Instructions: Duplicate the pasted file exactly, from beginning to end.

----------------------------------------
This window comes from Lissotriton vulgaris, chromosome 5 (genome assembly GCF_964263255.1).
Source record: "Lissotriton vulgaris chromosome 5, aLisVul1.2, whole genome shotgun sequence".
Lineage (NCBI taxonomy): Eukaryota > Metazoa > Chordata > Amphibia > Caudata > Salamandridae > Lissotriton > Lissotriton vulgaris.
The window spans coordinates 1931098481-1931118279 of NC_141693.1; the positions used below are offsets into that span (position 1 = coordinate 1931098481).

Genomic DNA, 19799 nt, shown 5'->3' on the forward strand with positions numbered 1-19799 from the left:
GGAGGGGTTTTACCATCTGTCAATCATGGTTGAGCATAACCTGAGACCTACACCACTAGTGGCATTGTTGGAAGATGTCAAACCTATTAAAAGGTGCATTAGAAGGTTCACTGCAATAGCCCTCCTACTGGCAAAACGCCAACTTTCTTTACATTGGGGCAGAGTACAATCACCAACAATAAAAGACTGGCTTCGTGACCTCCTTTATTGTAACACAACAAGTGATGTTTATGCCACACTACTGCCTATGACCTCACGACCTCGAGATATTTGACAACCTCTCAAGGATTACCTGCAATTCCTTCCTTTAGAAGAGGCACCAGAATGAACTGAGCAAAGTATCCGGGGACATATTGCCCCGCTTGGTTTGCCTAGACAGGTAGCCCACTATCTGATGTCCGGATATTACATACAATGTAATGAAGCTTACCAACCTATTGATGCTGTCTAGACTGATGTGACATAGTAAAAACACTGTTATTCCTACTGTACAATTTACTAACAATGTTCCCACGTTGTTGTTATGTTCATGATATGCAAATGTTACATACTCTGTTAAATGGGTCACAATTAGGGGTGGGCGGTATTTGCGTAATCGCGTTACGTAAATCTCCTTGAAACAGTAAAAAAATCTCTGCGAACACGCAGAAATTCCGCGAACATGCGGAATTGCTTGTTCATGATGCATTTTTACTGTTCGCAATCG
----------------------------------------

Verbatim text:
This window comes from Lissotriton vulgaris, chromosome 5 (genome assembly GCF_964263255.1).
Source record: "Lissotriton vulgaris chromosome 5, aLisVul1.2, whole genome shotgun sequence".
Lineage (NCBI taxonomy): Eukaryota > Metazoa > Chordata > Amphibia > Caudata > Salamandridae > Lissotriton > Lissotriton vulgaris.
The window spans coordinates 1931098481-1931118279 of NC_141693.1; the positions used below are offsets into that span (position 1 = coordinate 1931098481).

Genomic DNA, 19799 nt, shown 5'->3' on the forward strand with positions numbered 1-19799 from the left:
GGAGGGGTTTTACCATCTGTCAATCATGGTTGAGCATAACCTGAGACCTACACCACTAGTGGCATTGTTGGAAGATGTCAAACCTATTAAAAGGTGCATTAGAAGGTTCACTGCAATAGCCCTCCTACTGGCAAAACGCCAACTTTCTTTACATTGGGGCAGAGTACAATCACCAACAATAAAAGACTGGCTTCGTGACCTCCTTTATTGTAACACAACAAGTGATGTTTATGCCACACTACTGCCTATGACCTCACGACCTCGAGATATTTGACAACCTCTCAAGGATTACCTGCAATTCCTTCCTTTAGAAGAGGCACCAGAATGAACTGAGCAAAGTATCCGGGGACATATTGCCCCGCTTGGTTTGCCTAGACAGGTAGCCCACTATCTGATGTCCGGATATTACATACAATGTAATGAAGCTTACCAACCTATTGATGCTGTCTAGACTGATGTGACATAGTAAAAACACTGTTATTCCTACTGTACAATTTACTAACAATGTTCCCACGTTGTTGTTATGTTCATGATATGCAAATGTTACATACTCTGTTAAATGGGTCACAATTAGGGGTGGGCGGTATTTGCGTAATCGCGTTACGTAAATCTCCTTGAAACAGTAAAAAAATCTCTGCGAACACGCAGAAATTCCGCGAACATGCGGAATTGCTTGTTCATGATGCATTTTTACTGTTCGCAATCG